They Say Dulce (duel-say) Oh So Sweet!
by Chris A. Weber
ome people tend to their gardens after a long day at work. Others escape to their garages to work on classic cars or seek the sanctuary of their basements to paint or write the next great American novel. Josephine and Gaston Oria prefer to stand on their feet until two in the morning, tethered to a pair of large copper kettles heated to 220 degrees Fahrenheit … stirring, always stirring. From the commercial-grade kitchen that used to be the dining room in their O’hara Township home, the small business owners alternate nights on duty to pursue their collective dream. For five hours, they patiently blend together raw milk, sugar and real Madagascar vanilla bean until it becomes a thick, lightly sweet concoction known as Dulce de leche. The dark amber spread (pronounced “Duel-say, day leh-chay”), which is similar to caramel but without the overwhelming stickiness or intense sweetness, was invented nearly 200 years ago in Argentina. Today, it is popular throughout South America and used on everything from ice cream to toast. Thanks to the Orias and their company, la Dorita, llC, that popularity is now reaching the palates of Pittsburghers and beyond. “This is our dream, to start our own family company,” said Josephine, the chief financial officer of Med health Services in Monroeville and a mother of four boys, ages two to six. Named in honor of Josephine’s 90-yearold grandmother, Maria Dora Germain, la Dorita began last year after two years of urging by Josephine’s friends and family, who enjoyed her homemade birthday cakes and accompanying Dulce de leche spread.
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After months of testing to nail down the perfect consistency with the right combination of ingredients (not surprisingly, the Orias do not discuss their production techniques), Josephine took a case of their product to the Phipps Conservatory’s farmers’ market, unsure of what to expect. She ended up selling more than 20 12-oz. jars … in the pouring rain. “I was so excited I called Gaston and said, ‘We got something here!’” she recalled. Today, la Dorita (www.ladorita.net) can now be found in local Giant eagle Market District stores, Whole Foods locations and McGinnis Sisters stores. They even have a lively following on Facebook. “We get significant reorders from the markets, which is huge,” said Josephine, who was born in Argentina before moving with her family to the Fox Chapel area as a baby. “We have repeat customers on the Web from Vermont, Colorado and Maryland, too.”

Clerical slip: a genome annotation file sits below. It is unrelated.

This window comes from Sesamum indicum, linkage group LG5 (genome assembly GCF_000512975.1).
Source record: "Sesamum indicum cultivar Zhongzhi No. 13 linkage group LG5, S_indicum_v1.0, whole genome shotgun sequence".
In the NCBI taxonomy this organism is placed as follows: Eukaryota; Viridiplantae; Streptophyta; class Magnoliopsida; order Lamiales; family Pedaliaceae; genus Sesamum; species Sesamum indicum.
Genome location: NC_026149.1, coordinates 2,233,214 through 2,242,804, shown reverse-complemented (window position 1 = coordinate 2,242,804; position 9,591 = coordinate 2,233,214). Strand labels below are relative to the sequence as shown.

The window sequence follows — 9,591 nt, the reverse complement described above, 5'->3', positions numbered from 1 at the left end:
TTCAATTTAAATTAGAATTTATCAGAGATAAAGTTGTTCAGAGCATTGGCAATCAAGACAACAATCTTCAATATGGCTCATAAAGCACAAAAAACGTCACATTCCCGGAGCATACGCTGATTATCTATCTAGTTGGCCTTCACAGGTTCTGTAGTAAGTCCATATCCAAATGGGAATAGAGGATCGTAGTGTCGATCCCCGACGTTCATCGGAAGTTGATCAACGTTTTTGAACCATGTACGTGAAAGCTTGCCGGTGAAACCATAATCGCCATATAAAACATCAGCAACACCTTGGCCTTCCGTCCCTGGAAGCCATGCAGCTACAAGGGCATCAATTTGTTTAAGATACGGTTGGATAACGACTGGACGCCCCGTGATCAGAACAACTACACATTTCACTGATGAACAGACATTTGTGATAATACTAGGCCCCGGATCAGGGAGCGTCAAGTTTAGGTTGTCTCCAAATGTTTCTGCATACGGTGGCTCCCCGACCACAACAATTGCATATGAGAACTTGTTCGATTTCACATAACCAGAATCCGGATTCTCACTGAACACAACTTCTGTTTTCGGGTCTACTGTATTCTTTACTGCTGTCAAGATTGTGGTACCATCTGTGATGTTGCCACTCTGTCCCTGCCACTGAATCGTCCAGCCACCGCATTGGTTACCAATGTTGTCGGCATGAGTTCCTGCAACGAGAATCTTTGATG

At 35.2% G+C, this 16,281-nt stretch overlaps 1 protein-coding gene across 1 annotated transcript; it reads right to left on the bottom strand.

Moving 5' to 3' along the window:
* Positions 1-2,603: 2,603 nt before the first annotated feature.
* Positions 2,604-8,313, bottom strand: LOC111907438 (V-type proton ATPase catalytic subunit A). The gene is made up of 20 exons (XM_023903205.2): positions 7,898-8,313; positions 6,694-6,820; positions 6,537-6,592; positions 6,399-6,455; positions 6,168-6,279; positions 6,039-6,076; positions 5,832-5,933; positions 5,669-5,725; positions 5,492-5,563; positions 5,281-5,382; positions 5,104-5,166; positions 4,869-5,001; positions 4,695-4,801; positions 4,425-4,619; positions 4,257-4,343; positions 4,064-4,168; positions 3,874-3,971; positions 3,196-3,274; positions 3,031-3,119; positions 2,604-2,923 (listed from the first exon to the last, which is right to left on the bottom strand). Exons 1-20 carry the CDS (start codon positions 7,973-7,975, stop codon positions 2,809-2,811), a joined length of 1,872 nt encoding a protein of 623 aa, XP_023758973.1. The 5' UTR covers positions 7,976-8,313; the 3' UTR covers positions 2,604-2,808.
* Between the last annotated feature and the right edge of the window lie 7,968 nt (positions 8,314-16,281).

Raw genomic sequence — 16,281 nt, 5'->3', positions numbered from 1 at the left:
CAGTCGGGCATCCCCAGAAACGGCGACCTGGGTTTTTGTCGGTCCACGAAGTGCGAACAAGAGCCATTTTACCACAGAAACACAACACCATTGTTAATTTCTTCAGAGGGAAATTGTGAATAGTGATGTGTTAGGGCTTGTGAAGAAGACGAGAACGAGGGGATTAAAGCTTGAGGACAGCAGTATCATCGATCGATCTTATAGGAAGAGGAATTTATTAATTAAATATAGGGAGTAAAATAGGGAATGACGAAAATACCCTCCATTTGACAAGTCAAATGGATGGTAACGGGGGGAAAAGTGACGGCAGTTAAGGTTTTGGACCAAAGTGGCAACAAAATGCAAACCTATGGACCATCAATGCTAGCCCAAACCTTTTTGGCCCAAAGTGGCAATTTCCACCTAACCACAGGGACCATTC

As for the people in Pittsburgh … “We do presentations at the markets, and I just ask them to try it. Once they do that, it sells itself,” said Gaston, a senior credit analyst for PPG Industries by day who was born and raised in Argentina. “It’s a great feeling to build a product from scratch that people enjoy.” but the Orias’ local efforts go beyond Pittsburgh consumers. The couple also gets their milk directly from the happy holstein
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cows at le-Ara Farms, a family owned dairy facility in Worthington, PA, in Armstrong County. both the Orias and the farm are members of the Pennsylvania Association for Sustainable Agriculture (PASA). back in the kitchen, the Orias admitted they have not spent hours manually stirring the milk as they once did. Since purchasing their new automated cauldrons in October, things have become a bit more efficient. but that does not mean making Dulce de leche is easy. Automated or not, each batch (7 gallons equals 32 12-oz. jars) requires a commitment in time. There is no walking away from the kettles, no extended breaks of any sort. To do so would jeopardize the consistency and quality of the spread. If it is neglected for only a few moments, the product – which is 98 percent milk and two percent sugar with no glucose or artificial thickeners – will crystallize. Starting a batch means five hours of diligence. but the result is a versatile and delicious alternative to traditional American syrups. And while most people think of Dulce de leche as a perfect complement to ice cream or waffles – which it is – Josephine offered even more daring ideas. “I recently made Dulce de leche Martinis using boyd & blair potato vodka,” she said. “It’s creamy and tastes like a White russian. I’ve also made chocolate cannoli with Mascarpone cheese and Dulce de leche. It’s also wonderful with brie cheese and as a dip with fruit. “With this jar, you can let your imagine go. You can be a gourmet with just about anything.”
IN Fox Chapel Area Spring 2010